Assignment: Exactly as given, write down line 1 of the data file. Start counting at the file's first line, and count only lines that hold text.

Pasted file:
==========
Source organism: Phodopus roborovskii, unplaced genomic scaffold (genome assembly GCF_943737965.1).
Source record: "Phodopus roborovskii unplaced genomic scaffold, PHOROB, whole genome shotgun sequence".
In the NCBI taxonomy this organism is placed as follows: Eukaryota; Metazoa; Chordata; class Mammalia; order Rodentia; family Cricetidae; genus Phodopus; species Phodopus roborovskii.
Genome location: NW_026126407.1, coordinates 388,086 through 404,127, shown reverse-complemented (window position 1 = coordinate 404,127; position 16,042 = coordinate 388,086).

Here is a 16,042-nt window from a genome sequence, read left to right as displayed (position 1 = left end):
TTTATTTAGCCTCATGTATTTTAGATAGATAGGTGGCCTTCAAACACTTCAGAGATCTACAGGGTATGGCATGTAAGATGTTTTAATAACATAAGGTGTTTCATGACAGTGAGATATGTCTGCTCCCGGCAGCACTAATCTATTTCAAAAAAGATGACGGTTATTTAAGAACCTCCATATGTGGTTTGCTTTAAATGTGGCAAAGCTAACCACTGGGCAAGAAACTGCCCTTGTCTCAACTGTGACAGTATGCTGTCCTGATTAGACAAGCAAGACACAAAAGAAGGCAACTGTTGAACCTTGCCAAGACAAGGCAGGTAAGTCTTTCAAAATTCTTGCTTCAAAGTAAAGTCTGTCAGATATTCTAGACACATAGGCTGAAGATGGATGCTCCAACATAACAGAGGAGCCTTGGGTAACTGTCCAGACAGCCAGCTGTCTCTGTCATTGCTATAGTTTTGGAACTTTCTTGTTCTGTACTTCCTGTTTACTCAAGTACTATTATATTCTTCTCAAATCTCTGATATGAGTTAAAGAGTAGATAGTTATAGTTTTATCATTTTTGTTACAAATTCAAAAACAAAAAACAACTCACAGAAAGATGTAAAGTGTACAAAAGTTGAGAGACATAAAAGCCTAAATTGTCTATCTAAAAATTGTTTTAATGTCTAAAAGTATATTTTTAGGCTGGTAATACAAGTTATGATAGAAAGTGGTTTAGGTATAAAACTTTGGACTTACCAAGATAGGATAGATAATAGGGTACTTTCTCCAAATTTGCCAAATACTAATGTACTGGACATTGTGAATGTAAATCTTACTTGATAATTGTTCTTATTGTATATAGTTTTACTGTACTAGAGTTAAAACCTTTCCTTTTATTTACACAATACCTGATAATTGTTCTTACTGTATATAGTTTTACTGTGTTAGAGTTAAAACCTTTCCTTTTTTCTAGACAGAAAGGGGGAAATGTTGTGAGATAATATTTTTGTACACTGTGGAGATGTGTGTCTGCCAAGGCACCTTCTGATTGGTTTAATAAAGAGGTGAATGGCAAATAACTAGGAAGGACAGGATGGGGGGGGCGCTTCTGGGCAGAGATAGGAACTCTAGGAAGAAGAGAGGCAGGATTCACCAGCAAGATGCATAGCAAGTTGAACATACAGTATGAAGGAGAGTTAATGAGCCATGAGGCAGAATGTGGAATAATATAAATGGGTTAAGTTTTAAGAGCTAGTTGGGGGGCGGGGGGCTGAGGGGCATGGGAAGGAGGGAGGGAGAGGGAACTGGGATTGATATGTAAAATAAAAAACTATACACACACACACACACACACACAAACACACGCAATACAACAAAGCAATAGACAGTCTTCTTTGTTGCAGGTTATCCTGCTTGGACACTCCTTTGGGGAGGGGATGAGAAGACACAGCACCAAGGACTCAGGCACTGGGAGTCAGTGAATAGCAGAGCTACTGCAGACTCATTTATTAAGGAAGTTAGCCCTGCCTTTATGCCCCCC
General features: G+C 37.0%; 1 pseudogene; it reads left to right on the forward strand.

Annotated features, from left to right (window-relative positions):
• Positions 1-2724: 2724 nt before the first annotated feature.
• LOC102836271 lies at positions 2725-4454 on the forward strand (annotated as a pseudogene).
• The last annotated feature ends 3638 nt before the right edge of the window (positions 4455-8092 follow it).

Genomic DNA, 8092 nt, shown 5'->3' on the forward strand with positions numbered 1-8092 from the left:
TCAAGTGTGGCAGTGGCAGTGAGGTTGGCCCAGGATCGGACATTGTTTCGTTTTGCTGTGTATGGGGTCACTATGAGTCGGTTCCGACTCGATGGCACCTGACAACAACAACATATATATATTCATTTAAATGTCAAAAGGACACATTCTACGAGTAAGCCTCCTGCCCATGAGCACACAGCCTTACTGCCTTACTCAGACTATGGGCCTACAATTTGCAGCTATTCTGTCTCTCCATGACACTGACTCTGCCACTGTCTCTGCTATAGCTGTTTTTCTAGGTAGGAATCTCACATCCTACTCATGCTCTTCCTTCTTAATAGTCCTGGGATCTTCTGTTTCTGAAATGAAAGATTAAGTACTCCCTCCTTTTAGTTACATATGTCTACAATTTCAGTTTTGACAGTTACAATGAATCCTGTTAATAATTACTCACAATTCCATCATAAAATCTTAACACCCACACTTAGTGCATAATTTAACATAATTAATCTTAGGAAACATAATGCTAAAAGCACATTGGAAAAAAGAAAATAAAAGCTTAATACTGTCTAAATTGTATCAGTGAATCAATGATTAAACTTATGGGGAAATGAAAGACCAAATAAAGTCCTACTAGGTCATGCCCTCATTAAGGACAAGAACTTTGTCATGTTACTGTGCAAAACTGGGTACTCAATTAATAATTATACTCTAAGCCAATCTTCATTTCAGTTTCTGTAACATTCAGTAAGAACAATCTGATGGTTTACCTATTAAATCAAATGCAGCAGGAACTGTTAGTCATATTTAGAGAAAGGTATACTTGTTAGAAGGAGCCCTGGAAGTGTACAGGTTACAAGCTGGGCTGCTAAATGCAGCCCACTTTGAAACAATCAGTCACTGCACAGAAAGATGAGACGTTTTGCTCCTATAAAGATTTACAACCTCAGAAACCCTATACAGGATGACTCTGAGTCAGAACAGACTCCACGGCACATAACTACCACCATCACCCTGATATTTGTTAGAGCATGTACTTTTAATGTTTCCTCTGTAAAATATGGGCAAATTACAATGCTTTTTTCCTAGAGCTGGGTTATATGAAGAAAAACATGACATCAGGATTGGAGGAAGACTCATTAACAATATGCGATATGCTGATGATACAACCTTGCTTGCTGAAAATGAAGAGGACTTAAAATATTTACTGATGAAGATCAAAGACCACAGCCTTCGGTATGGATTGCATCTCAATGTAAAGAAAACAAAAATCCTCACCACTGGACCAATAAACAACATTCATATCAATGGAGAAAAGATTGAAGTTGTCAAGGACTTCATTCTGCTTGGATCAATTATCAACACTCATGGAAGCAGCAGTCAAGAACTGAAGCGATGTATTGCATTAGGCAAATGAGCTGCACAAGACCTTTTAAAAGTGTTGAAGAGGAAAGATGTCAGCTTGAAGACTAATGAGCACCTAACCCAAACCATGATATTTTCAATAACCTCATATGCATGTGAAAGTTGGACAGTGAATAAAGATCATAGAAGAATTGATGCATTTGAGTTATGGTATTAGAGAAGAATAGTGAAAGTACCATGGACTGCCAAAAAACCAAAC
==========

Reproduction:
Source organism: Phodopus roborovskii, unplaced genomic scaffold (genome assembly GCF_943737965.1).